Modern Athlete Magazine Issue 152 August 2022 | Page 46

Scott in the spectacular West Highlands of Scotland , where his early running career began
Most weekends were taken up visiting the different regions of Scotland where the Munros were located . I mostly camped and frequently ran and hiked on my own , and for the first couple of years when I took up the sport , I often went in winter . There was nothing much to better a crisp winter ’ s day , cloudfree and bright sunshine , and hard packed snow or ice underfoot . It felt good to be alive on those days , and being very fit , these trips were for the most part relatively easy and manageable .
Of course , there were also some days that I would wish to forget … due to the frequently heavy rain – typical of Scottish weather ! – as well as snowstorms , fog , potential avalanche conditions in the winter , becoming lost or disoriented , or unable to achieve objectives because of poor visibility , but these days were few and far between . I considered each excursion a unique opportunity to advance my experience , and I learnt from the knowledge and assistance of my hiking colleagues as well as through attending several mountaineering skills courses in the Scottish Highlands .
Taking Up Running
My other main pastime was running . I had always been active at school , and in a small rural community we participated in a plethora of sports and outdoor activities . Some sports were organised through our school ( football , rugby , athletics , swimming ), and with other sports we teamed up after school hours and enjoyed playing cricket , a little bit of hiking , and family outings for fly-fishing for brown trout in the numerous streams , lochs and lochans that dotted the county .
I didn ’ t participate in much exercise at Edinburgh University , where I studied for my law degree , other than attend all the rock concerts that I could ( Fleetwood Mac , the Kinks , Led Zeppelin , David Bowie , Captain Beefheart , Genesis , Van Morrison , to name but a small few !) in the many theatres in Edinburgh . After graduating , studying for my Chartered Accountant ’ s qualification took up all my spare time , with home-exercises and tests , in addition to working long office hours during the week , and there was precious little time or thoughts for any form of outdoor activities . My career and qualification desires came first , to the exclusion of all else .
I started running after I obtained my CA professional qualification in 1980 . Running gave me peace of mind , made me feel better about myself , assisted in my thought process relating to work problems , focused my mind on other personal and non-work-related issues and gave me a huge sense of satisfaction and the impetus to participate in other activities . In those early days of the jogging and running craze , running marathons wasn ’ t as prevalent as what it subsequently became , so I was quite content to run during the week , and hike the hills or fly-fish for trout on the weekends . It definitely was not a priority to join a running club , nor to run a marathon . I did meet other runners who would ( in passing ) recommend that I join a running club , but not for me , thank you , I was content to run on my own . No matter the time or distance , I had become accustomed to it being a solitary pursuit .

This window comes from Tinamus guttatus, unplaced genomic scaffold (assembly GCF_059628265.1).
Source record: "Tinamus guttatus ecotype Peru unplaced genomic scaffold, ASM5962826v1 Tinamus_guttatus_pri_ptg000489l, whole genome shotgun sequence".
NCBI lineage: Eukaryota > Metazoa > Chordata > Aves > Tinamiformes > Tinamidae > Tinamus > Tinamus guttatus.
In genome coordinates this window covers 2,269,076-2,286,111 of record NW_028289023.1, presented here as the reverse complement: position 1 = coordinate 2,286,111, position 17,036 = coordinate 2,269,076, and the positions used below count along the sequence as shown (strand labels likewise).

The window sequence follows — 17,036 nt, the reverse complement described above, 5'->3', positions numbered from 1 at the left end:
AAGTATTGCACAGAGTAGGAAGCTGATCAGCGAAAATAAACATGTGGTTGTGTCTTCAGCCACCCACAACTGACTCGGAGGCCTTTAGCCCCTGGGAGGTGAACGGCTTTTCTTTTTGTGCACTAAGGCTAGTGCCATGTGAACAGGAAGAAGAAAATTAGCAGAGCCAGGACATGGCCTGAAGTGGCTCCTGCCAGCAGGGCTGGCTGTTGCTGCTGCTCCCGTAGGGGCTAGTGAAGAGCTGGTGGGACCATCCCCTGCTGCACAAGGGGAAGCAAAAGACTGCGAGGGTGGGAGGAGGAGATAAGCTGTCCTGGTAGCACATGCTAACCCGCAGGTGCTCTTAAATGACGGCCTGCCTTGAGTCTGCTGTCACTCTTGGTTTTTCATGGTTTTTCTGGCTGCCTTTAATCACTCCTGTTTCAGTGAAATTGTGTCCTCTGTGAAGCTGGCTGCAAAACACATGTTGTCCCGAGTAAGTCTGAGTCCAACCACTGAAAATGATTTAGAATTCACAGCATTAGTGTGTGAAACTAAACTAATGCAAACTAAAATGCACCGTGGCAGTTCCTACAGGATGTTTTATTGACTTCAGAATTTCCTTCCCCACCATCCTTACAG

In Search of Adventure
Returning to 1987 , shortly after the car accident , and having taken a good look at my current life , I decided to take what ( at the time ) seemed to me to be a huge step . Actually , a leap into the unknown ... I sent in an application to the organisers of what was billed as the world ’ s highest and toughest marathon , ‘ running on the roof of the world ,’ hiking to just short of Everest Base Camp in Nepal , with the run itself commencing at approximately 5200 metres ’ elevation and finishing at 3500 metres .
The event was being organised by a company based in the Lake District of Northern England , Bufo Ventures , owned by Diane Penny ( Sherpani ), herself a runner , and who also arranged treks and other activities in Nepal , with the assistance of two intrepid runners , Jan Turner and Tony Hunt . Bufo Ventures were looking to have up to 50 runners participating in the inaugural marathon , including some from the Ghurkha contingent of the British Army stationed in Hong Kong , and several local ( Nepalese ) runners . Four medical doctors and some nursing staff would accompany the group , as there was considerable speculation in the running and mountaineering press about the potential adverse effects of running at high altitude . The event was to be a non-profit exercise , with all proceeds from the race being put into an Everest Marathon Fund for distribution to a variety of local Nepalese charities .
Ben Nevis , the highest mountain ( 1345 metres ) in the British Isles . Scott ran there when working in nearby Fort William
Scott ’ s love of the mountains continues today , as he explores the trails of the Western Cape in South Africa
46 ISSUE 152 | www . modernathlete . co . za